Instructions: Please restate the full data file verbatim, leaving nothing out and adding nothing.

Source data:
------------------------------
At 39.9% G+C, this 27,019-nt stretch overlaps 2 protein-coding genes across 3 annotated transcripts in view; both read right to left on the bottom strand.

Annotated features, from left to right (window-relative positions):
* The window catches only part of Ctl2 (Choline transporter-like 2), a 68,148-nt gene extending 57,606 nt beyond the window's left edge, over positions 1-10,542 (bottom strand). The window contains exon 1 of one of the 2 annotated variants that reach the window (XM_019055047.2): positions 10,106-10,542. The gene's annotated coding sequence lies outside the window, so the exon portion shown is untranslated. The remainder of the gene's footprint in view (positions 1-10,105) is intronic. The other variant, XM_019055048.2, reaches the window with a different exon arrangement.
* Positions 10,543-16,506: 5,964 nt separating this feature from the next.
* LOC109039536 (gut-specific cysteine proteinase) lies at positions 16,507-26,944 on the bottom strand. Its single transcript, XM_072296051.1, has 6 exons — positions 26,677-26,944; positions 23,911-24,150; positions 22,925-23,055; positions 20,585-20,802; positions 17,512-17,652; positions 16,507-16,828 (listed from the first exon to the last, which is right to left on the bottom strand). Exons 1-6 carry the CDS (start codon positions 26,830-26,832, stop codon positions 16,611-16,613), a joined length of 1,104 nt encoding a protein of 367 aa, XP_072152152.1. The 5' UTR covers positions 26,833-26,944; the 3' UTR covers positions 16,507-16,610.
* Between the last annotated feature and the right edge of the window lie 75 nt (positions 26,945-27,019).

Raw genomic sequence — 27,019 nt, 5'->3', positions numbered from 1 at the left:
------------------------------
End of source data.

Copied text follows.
At 39.9% G+C, this 27,019-nt stretch overlaps 2 protein-coding genes across 3 annotated transcripts in view; both read right to left on the bottom strand.

Annotated features, from left to right (window-relative positions):
* The window catches only part of Ctl2 (Choline transporter-like 2), a 68,148-nt gene extending 57,606 nt beyond the window's left edge, over positions 1-10,542 (bottom strand). The window contains exon 1 of one of the 2 annotated variants that reach the window (XM_019055047.2): positions 10,106-10,542. The gene's annotated coding sequence lies outside the window, so the exon portion shown is untranslated. The remainder of the gene's footprint in view (positions 1-10,105) is intronic. The other variant, XM_019055048.2, reaches the window with a different exon arrangement.
* Positions 10,543-16,506: 5,964 nt separating this feature from the next.
* LOC109039536 (gut-specific cysteine proteinase) lies at positions 16,507-26,944 on the bottom strand. Its single transcript, XM_072296051.1, has 6 exons — positions 26,677-26,944; positions 23,911-24,150; positions 22,925-23,055; positions 20,585-20,802; positions 17,512-17,652; positions 16,507-16,828 (listed from the first exon to the last, which is right to left on the bottom strand). Exons 1-6 carry the CDS (start codon positions 26,830-26,832, stop codon positions 16,611-16,613), a joined length of 1,104 nt encoding a protein of 367 aa, XP_072152152.1. The 5' UTR covers positions 26,833-26,944; the 3' UTR covers positions 16,507-16,610.
* Between the last annotated feature and the right edge of the window lie 75 nt (positions 26,945-27,019).

Raw genomic sequence — 27,019 nt, 5'->3', positions numbered from 1 at the left: